Book Box - Thief!, Age range 7 to 11, Channel 4 Mondays 9.45am, repeated Wednesdays 9.45am. Teacher's guide, Pounds 3.95. Story book Pounds 3.50. Video Pounds 14.99. Educational, Television Company 01926 433333
Bethan Marshall looks at an adaptation of a novel about bullying and prejudice. This term's Book Box begins with a three-part adaptation of Thief! by Malorie Blackman, a novel which tells the story of Lydia Henson, a girl who faces bullying and prejudice when she moves from London to the small northern town of Tarwich.
Book Box, aimed at primary English, brings newly-commissioned and already-published children's fiction to the screen, replacing the long-running Talk, Write and Read. And Thief! is set to add to the already varied diet provided by the series, launched at the beginning of the autumn term.
The story of Thief! begins with the new-girl problems of the central character, Lydia, who is accused of stealing the school sports cup and branded a thief by everyone except for one Asian girl. The situation deteriorates further when she is blamed for a road accident in which another child in the class is involved. The whole community appears bent on driving both Lydia and her family out as they are taunted in the supermarket and their car is vandalised.
Lonely and isolated, Lydia runs off onto the moors, where, in the novel's science fiction twist, she is knocked down by a horse - only to wake up nearly 40 years later in the Tarwich of the future. The town of the future is now a one party state, a war zone, ruled by a tyrant, but Lydia is found by a member of the resistance, which tunnels beneath the town to avoid the tyrant's private army.
The resistance leaders plot to overthrow this system, but Lydia discovers that the tyrant is her own younger brother, Daniel, and she seeks to discover what has turned him into this ruthless overlord. The motive for his behaviour, she learns, is that she was killed in a car accident shortly after the events at the beginning of the story as the family is forced away from Tarwich.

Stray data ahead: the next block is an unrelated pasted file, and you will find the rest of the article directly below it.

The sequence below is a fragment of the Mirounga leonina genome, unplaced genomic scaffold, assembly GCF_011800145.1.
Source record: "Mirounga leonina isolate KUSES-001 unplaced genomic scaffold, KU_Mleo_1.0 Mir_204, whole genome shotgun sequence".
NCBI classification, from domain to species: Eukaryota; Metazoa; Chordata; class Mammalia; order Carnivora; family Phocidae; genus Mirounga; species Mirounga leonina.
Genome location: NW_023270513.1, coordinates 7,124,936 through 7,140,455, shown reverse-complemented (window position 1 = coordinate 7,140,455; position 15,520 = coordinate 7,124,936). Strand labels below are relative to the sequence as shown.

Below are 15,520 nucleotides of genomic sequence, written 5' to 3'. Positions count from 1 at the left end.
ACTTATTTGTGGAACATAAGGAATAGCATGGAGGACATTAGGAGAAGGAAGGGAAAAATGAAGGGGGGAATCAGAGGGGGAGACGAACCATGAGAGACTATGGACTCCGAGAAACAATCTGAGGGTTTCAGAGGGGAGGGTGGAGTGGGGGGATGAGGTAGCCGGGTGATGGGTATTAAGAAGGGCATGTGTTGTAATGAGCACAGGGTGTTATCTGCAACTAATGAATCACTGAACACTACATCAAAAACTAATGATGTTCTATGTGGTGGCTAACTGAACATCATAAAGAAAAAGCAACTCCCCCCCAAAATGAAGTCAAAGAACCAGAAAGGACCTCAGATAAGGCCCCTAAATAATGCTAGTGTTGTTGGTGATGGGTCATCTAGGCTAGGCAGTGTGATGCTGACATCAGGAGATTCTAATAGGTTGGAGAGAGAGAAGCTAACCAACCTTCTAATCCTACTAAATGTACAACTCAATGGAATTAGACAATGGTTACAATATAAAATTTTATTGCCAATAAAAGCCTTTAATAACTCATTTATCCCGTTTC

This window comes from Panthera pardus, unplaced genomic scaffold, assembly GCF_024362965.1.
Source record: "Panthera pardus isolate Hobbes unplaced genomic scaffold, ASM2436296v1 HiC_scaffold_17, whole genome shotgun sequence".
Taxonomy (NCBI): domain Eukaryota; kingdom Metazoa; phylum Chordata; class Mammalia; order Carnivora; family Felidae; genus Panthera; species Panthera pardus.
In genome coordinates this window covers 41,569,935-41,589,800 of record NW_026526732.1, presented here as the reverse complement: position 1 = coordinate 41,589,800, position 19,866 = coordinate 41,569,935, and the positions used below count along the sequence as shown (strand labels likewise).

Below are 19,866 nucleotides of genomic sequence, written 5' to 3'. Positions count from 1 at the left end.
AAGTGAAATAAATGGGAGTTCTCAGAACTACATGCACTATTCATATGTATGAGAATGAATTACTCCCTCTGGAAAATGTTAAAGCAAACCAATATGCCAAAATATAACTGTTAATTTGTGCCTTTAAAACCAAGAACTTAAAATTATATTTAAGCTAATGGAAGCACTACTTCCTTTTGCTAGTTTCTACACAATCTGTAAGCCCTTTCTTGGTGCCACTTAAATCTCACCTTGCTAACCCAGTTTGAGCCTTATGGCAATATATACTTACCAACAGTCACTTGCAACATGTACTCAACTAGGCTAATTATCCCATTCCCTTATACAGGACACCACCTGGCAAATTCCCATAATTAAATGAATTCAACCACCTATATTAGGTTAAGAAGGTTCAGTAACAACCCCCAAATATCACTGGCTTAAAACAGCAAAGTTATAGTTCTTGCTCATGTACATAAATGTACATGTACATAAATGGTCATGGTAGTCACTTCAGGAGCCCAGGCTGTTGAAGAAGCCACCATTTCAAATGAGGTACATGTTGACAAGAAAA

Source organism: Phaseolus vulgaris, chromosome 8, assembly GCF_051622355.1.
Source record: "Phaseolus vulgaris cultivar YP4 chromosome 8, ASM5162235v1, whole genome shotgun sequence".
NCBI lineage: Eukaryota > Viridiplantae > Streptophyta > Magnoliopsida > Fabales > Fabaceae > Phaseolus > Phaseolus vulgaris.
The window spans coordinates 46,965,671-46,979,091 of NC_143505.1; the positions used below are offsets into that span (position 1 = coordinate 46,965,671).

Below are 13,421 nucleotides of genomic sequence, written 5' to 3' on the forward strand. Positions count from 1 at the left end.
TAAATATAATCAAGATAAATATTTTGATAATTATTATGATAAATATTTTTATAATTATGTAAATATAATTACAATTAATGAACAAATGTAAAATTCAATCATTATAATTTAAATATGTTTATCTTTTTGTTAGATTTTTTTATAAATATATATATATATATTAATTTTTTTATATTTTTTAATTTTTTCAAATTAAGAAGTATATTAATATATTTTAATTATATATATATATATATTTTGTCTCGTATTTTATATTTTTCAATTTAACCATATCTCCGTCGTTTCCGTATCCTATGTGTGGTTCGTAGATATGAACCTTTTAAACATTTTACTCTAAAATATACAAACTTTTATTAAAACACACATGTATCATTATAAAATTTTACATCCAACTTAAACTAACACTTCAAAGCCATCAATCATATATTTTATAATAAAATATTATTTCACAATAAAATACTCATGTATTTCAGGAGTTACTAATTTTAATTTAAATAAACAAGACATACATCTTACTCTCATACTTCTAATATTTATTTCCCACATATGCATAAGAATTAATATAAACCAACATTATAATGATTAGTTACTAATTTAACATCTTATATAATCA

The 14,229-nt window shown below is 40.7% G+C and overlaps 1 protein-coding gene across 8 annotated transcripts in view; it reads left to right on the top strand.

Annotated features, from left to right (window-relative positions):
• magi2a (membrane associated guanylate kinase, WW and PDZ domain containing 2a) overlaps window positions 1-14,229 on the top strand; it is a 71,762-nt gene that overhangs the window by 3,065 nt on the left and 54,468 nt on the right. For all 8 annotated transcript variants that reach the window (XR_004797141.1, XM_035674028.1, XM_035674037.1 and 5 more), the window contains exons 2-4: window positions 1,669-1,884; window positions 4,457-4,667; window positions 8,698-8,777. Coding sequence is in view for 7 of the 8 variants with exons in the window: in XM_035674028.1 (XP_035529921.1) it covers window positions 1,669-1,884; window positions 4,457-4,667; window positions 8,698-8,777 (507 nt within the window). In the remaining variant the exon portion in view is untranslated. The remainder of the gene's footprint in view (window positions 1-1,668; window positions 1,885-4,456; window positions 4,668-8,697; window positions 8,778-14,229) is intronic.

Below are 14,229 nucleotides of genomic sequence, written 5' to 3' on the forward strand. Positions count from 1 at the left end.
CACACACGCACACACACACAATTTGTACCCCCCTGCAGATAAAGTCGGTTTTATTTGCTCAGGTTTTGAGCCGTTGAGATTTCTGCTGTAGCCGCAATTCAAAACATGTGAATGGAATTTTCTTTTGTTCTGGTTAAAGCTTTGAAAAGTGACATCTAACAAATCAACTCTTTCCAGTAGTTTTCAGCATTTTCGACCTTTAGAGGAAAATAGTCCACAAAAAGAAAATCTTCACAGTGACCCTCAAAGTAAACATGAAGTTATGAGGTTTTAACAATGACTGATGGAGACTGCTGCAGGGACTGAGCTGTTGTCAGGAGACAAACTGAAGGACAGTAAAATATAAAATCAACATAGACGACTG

But in a final twist we learn that Lydia did not die, but lives on, disfigured and bitter, fuelling her brother's anger against the resistance, made up, predominantly of the children of her tormentors 40 years ago. They, along with Daniel, who has now seen the error of his ways, help her escape back to the present in order to prevent the future from ever happening.
As this outline suggests, the story is slightly plot heavy and this flaw is aggravated by the fact that the novel is serialised in only three, 15-minute episodes. While there is nothing wrong with dramatising an action-packed, science-fiction tale, the abrupt shifts in character that are required by the plot, have a tendency to trivialise situations which need to be explored in more depth. Yet, for the potential that these offer, the programmes are worth watching.
In the first episode a number of issues are raised - the problem of being new, of peer group pressure and the desire to belong. The spectre of playground bullying is also hauntingly dramatised. Despite the leap into the future in the subsequent episodes, these remain the most interesting questions - why do people bully and exclude certain individuals and how can the victim fight back? The conceit of highlighting the ills of the present by projecting their consequences into the future, is also important.
What gives the story its particular edge, however, is that Lydia and her family are black, while the rest of the community is predominantly white. Whether Malorie Blackman is wishing to imply a racial motive in the town's rejection of the family, or whether it is central to understanding it, or whether it is merely incidental, is unclear from this adaptation. Certainly the only child who stands by Lydia is an Asian girl, but this remains undeveloped, and in the denouement, when the real thief is exposed, she is irrelevant.
Any teacher wishing to use this story would need to consider carefully how to tackle this dimension. The teachers' notes provide excellent material for supporting work on the emotional themes of the book and they look at the way it is structured, but they do not refer to this central feature of the story. Nevertheless, Channel 4 should be commended for bringing to the screen this potentially demanding, if flawed, adaptation of Malorie Blackman's novel and adding to the repertoire that this series is already beginning to provide for primary English.